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Immersion helps prepare future teachers for diverse classrooms

| Judy Berthiaume

With aspirations of teaching high school choir in the Twin Cities, Abbey Monreal jumped at the chance to spend part of her UW-Eau Claire winter break getting to know a diverse population of students who could someday fill her classroom.

“I’m extremely interested in teaching in or around Minneapolis, so I wanted to get a feel for some of the many diverse cultures in that area,” says Monreal, a junior music education-choral major who also is earning a certificate in fine arts administration.

The Grafton native was among the Blugolds enrolled in UW-Eau Claire’s “Embracing the Somali Experience in Midwestern Public School” Winterim immersion program.

The program immerses students in the Twin Cities’ Somali community, where they spend a week volunteering in schools that serve primarily Somali youth, talking with community leaders and activists, visiting Somali businesses and sampling local foods.

The Somali population in the Twin Cities numbers between 25,000 and 30,000 and an increasing number of Somali immigrants also are settling into small communities in western Wisconsin, including places like New Richmond and Barron.

Many UW-Eau Claire education majors come from smaller communities with few opportunities to interact with diverse people, says Dr. Frank A. Watkins, an assistant professor of choral music education and the faculty lead during the 2020 Somali immersion.

However, many Blugolds find teaching jobs in regions with growing Somali populations, he says.

The January immersion helps future teachers expand their cultural competencies and gain a better understanding of Somali culture, traditions, languages and lifestyles, all of which will allow them to better meet the needs of the Somali youth they may someday teach, Watkins says.

Hopefully, he says, the students' new understanding and experience interacting with an immigrant population also will encourage greater understanding and acceptance of other minorities.

Monreal says the immersion was a powerful experience that helped her learn more about a population that she is likely to interact with if she finds a teaching position in the Twin Cities area.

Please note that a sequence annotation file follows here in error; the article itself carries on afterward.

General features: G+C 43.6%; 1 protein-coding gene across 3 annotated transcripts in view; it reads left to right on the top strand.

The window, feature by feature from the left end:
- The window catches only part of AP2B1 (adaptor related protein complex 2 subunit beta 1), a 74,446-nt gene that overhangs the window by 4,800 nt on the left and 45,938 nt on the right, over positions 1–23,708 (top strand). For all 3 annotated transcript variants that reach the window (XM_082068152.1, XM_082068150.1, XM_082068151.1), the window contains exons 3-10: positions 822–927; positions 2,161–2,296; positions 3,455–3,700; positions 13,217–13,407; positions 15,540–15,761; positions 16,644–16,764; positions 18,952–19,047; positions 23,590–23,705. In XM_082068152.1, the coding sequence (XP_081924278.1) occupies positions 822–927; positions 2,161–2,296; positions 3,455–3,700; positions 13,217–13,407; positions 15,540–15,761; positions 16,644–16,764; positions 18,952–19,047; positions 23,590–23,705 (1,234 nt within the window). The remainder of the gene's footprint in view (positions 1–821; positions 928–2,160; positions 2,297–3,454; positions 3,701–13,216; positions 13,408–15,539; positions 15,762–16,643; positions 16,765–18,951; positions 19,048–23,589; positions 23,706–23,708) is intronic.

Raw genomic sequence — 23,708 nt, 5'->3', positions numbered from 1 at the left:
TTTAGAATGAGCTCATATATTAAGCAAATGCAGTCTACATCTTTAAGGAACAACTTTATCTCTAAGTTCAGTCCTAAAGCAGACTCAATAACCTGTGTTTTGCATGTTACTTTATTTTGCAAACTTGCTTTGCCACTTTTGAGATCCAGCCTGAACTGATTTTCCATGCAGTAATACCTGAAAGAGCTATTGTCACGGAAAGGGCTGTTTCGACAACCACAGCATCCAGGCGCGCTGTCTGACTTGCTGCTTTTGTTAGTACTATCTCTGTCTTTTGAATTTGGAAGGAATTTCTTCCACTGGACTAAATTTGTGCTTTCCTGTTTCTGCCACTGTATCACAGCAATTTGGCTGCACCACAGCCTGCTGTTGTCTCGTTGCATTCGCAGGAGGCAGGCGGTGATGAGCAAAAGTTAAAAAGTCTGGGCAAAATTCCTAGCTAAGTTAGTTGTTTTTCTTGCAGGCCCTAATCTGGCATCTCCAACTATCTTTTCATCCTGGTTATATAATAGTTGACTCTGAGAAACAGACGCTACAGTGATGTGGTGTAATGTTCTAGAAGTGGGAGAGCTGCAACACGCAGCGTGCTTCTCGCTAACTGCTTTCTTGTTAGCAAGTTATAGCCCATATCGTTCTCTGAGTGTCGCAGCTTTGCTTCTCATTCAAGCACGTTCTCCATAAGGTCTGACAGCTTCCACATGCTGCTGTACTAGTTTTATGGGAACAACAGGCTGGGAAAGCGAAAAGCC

Throughout the immersion, Monreal says she was impressed by how kind and welcoming everyone in the Somali community was to them during their visit.

For example, they were treated much like celebrities when they visited the Somali Mall, Monreal says, describing the reception they received as an “unforgettable experience.”

“Everyone was so kind and open to talking about their values,” Monreal says.

By spending time in the community as well as in schools, the Blugolds began to understand the complexities of urban immigrants’ lives and the experiences of first-generation immigrants, Watkins says.

“When our students visit and interact with people in the Somali community, they gain a level of knowledge and understanding that can’t be achieved through traditional classroom teaching,” Watkins says.

The hours spent in the Twin Cities’ classrooms also help future teachers become more aware of how learners’ race, experiences, culture, religion and gender impact their experiences in school, Watkins says.

“This immersion helps break down barriers and foster an understanding of diverse cultures, which helps us prepare future teachers to meet the needs of the diverse students they will find in their classrooms, Watkins says. “Our students also learn that they can be confident and comfortable teaching in an environment that differs greatly from the ones they experienced growing up.”

Monreal agrees, saying that her time in the classrooms during the immersion was especially meaningful.

“I really loved working with the kids,” Monreal says, noting it was interesting to see the different teaching strategies.

Being in these classrooms reinforced for her how critical it is to design lesson plans that are adapted to the students’ culture, and to recognize that not all students’ experiences outside the classroom are the same, Monreal says.

“It gave me lots of ideas of how I would do things if I were in their position,” Monreal says.

The Winterim immersion has added to the already exceptional experience she’s having as a music education major at UW-Eau Claire, Monreal says.

“I chose UWEC for the music education program,” Monreal says. “I heard so many great things about the program, and I have not yet been disappointed. The faculty and environment built in this program are unlike any other I've seen, and there are so many opportunities for leadership experience."

Photo caption: Future teachers spent time immersed in the Twin Cities’ Somali community, helping the Blugolds better understand a diverse population.